TRE ENZYME FOR HIV CURE

Tre Enzyme offers hope for HIV infected

Customised Tre Enzyme can cut HIV-1 from infected cells.

30 June, 2007:

In a significant breakthrough that could probably lead to a cure for human immunodeficiency virus (HIV) infection, scientists have found out a way to remove the virus from infected cells.

HIV is a retrovirus, which means that not only does it infect human cells but also splices its own genetic code into the host cell’s DNA, effectively merging itself with the patient’s own tissues.

During a study conducted recently, scientists engineered an enzyme called Tre that attacks the DNA of the HIV virus and cuts it out of the infected cell.

According to the study published in Science magazine, the Tre enzyme is still far from being ready to be used as a treatment, the authors warned, but it offers a flicker of hope for over 40 million HIV-infected people worldwide.

Alan Engelman, of Harvard University’s Dana-Farber Cancer Institute, wrote in an article accompanying the study that the customized Tre enzyme that effectively excises integrated HIV-1 from infected cells in vitro might one day help eradicate the virus from AIDS patients.

Current treatments focus on suppressing the HIV virus in order to delay the onset of AIDS and dramatically extend the life of infected patients.

What makes HIV so deadly, however, is its ability to insert itself into the body’s cells and force those cells to produce new infection. This mean that the virus becomes inextricably linked to the host, making it virtually impossible to ‘cure’ AIDS patients of their HIV-1 infection.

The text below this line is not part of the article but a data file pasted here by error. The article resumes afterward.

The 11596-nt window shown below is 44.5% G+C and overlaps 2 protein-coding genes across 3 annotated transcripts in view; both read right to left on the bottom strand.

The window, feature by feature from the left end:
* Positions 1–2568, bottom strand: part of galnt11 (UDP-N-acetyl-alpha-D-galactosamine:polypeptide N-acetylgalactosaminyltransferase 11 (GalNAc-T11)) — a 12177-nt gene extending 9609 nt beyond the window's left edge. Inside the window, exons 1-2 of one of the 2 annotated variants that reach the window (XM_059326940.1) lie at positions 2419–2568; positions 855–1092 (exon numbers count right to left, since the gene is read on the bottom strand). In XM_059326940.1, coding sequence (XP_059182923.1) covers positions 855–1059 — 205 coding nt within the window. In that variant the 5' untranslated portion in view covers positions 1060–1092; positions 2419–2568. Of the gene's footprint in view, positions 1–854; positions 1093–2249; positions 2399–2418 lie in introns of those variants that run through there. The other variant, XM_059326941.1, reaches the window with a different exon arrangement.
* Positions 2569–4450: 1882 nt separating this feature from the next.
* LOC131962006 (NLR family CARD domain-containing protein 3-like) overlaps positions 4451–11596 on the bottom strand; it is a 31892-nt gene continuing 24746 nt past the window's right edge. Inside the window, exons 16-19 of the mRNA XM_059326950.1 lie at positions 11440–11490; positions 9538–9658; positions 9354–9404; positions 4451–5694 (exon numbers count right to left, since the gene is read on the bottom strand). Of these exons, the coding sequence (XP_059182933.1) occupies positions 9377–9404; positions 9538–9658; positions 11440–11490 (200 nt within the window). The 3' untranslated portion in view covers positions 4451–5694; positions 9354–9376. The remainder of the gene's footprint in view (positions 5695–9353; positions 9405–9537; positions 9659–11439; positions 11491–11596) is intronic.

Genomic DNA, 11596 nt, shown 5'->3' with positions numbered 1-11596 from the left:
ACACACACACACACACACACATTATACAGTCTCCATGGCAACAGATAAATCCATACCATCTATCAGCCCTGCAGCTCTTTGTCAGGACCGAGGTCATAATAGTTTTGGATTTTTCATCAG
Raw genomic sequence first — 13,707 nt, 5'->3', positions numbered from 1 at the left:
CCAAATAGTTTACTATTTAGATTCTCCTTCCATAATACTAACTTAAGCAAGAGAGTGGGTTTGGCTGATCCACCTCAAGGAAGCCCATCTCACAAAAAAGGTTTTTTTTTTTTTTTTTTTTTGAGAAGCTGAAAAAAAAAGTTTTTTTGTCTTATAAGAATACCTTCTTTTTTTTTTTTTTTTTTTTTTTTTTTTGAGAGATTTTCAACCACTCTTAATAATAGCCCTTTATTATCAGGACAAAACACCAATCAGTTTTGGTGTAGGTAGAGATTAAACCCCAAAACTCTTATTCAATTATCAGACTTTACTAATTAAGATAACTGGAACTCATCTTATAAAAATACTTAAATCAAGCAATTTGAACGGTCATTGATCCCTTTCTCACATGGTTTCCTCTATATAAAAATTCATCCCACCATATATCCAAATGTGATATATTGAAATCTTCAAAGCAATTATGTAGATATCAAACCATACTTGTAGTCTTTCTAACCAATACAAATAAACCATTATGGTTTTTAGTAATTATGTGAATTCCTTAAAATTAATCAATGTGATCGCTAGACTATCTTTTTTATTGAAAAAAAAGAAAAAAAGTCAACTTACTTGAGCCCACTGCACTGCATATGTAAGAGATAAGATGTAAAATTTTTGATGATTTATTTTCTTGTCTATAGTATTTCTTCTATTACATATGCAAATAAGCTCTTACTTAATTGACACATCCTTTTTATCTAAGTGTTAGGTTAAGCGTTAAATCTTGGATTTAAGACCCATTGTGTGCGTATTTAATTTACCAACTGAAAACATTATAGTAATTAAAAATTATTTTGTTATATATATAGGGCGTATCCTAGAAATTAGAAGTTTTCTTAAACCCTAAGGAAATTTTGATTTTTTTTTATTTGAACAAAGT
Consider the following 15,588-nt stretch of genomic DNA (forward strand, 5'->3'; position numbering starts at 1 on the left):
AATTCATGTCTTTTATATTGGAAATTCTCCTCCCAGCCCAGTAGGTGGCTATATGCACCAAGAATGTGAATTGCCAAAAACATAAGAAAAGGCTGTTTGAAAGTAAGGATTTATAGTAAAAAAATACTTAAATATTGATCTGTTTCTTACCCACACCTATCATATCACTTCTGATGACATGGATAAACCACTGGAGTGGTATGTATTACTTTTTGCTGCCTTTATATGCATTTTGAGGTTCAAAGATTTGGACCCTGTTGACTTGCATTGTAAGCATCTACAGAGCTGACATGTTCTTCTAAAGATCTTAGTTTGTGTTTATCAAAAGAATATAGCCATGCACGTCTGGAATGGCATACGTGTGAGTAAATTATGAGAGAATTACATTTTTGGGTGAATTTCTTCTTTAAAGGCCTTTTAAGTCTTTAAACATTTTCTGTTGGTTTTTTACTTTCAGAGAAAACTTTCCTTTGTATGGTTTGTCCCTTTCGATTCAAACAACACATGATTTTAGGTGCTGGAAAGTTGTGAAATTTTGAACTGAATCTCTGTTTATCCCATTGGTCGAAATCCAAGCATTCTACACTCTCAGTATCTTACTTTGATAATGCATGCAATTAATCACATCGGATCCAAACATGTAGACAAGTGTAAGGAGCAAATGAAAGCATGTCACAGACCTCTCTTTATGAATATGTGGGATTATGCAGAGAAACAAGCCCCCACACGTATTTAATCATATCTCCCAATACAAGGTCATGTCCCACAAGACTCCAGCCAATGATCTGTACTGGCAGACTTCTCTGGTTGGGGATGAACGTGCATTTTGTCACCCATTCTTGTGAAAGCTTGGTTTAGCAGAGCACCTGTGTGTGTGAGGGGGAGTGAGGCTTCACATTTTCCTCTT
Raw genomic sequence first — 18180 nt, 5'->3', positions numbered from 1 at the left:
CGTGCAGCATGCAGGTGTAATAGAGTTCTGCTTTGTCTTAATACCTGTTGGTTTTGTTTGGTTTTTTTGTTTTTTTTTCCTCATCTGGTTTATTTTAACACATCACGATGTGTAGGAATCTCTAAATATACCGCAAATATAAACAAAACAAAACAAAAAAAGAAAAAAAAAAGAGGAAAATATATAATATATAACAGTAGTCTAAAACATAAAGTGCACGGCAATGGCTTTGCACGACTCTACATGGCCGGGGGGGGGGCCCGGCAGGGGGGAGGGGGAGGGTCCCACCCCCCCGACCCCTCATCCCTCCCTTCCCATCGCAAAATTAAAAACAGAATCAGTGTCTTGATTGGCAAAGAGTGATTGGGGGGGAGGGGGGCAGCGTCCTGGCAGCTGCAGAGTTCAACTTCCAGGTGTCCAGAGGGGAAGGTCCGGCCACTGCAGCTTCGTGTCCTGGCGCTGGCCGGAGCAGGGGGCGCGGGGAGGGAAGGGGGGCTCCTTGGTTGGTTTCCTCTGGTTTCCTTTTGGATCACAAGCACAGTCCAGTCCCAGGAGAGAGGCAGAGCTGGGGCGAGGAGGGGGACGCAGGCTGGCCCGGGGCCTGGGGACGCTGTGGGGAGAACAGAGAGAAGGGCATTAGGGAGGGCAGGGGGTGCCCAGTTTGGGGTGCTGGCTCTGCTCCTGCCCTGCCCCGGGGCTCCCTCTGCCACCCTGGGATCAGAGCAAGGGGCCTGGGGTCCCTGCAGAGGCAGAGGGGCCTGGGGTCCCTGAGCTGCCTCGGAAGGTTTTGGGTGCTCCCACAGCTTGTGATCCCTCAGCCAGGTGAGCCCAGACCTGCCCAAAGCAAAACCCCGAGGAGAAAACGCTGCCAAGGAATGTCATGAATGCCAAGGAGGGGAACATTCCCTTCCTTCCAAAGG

That situation could change if the enzyme developed by a group of German scientists can be made safe to use on people.

The enzyme was able to eliminate the HIV virus from infected human cells in about three months in the laboratory.

The researchers engineered the Tre enzyme, which removes the virus from the genome of infected cells by recognizing and then recombining the structure of the virus’s DNA.

This capability to recognize the DNA of HIV might one day help overcome one of the biggest obstacles to finding a cure – the ability of the HIV virus to avoid detection by reverting to a resting state within infected cells which then cease to produce the virus for months or even years.

Numerous attempts, Engelman wrote, have been made to activate these cells, hoping that such strategies would sensitise the accompanying viruses to antiviral drugs, leading to virus eradication. However, advances with such approaches in patients have been slow to materialize.

New experiments must be designed to see if the Tre enzyme can be used to recognize these dormant infected cells, wrote Engelman.
 

 

 
         
 

 

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